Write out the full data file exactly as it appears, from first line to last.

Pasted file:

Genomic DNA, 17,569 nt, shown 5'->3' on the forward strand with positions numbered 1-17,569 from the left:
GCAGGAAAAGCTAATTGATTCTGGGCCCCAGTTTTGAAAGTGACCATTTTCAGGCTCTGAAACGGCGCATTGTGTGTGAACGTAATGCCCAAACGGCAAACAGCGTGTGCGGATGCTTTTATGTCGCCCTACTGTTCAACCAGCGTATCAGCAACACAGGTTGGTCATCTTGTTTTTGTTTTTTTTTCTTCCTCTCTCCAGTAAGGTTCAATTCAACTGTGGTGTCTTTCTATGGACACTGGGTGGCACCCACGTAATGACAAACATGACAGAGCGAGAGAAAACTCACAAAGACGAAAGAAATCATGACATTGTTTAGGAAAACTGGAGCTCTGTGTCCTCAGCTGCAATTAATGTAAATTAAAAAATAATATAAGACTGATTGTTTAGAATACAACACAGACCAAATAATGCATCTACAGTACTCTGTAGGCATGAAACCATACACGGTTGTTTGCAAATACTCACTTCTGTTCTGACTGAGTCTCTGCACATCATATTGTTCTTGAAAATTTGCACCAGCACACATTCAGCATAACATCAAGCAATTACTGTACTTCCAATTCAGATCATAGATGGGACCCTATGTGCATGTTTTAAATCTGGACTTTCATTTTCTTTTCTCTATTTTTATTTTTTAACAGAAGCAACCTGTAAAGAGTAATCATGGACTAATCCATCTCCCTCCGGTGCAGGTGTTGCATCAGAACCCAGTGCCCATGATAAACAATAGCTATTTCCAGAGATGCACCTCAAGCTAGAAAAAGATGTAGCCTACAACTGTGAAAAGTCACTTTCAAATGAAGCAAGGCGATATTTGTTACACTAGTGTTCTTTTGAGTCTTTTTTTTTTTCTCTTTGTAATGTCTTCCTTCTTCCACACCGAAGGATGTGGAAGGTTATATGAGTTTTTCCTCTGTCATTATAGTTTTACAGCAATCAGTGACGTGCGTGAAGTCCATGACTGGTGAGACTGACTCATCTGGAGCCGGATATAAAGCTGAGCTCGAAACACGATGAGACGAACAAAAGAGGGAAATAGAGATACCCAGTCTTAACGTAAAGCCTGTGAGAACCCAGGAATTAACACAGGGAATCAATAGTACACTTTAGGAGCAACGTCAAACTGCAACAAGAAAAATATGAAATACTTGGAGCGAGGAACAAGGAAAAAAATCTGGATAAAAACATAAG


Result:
Genomic DNA, 17,569 nt, shown 5'->3' on the forward strand with positions numbered 1-17,569 from the left:
GCAGGAAAAGCTAATTGATTCTGGGCCCCAGTTTTGAAAGTGACCATTTTCAGGCTCTGAAACGGCGCATTGTGTGTGAACGTAATGCCCAAACGGCAAACAGCGTGTGCGGATGCTTTTATGTCGCCCTACTGTTCAACCAGCGTATCAGCAACACAGGTTGGTCATCTTGTTTTTGTTTTTTTTTCTTCCTCTCTCCAGTAAGGTTCAATTCAACTGTGGTGTCTTTCTATGGACACTGGGTGGCACCCACGTAATGACAAACATGACAGAGCGAGAGAAAACTCACAAAGACGAAAGAAATCATGACATTGTTTAGGAAAACTGGAGCTCTGTGTCCTCAGCTGCAATTAATGTAAATTAAAAAATAATATAAGACTGATTGTTTAGAATACAACACAGACCAAATAATGCATCTACAGTACTCTGTAGGCATGAAACCATACACGGTTGTTTGCAAATACTCACTTCTGTTCTGACTGAGTCTCTGCACATCATATTGTTCTTGAAAATTTGCACCAGCACACATTCAGCATAACATCAAGCAATTACTGTACTTCCAATTCAGATCATAGATGGGACCCTATGTGCATGTTTTAAATCTGGACTTTCATTTTCTTTTCTCTATTTTTATTTTTTAACAGAAGCAACCTGTAAAGAGTAATCATGGACTAATCCATCTCCCTCCGGTGCAGGTGTTGCATCAGAACCCAGTGCCCATGATAAACAATAGCTATTTCCAGAGATGCACCTCAAGCTAGAAAAAGATGTAGCCTACAACTGTGAAAAGTCACTTTCAAATGAAGCAAGGCGATATTTGTTACACTAGTGTTCTTTTGAGTCTTTTTTTTTTTCTCTTTGTAATGTCTTCCTTCTTCCACACCGAAGGATGTGGAAGGTTATATGAGTTTTTCCTCTGTCATTATAGTTTTACAGCAATCAGTGACGTGCGTGAAGTCCATGACTGGTGAGACTGACTCATCTGGAGCCGGATATAAAGCTGAGCTCGAAACACGATGAGACGAACAAAAGAGGGAAATAGAGATACCCAGTCTTAACGTAAAGCCTGTGAGAACCCAGGAATTAACACAGGGAATCAATAGTACACTTTAGGAGCAACGTCAAACTGCAACAAGAAAAATATGAAATACTTGGAGCGAGGAACAAGGAAAAAAATCTGGATAAAAACATAAG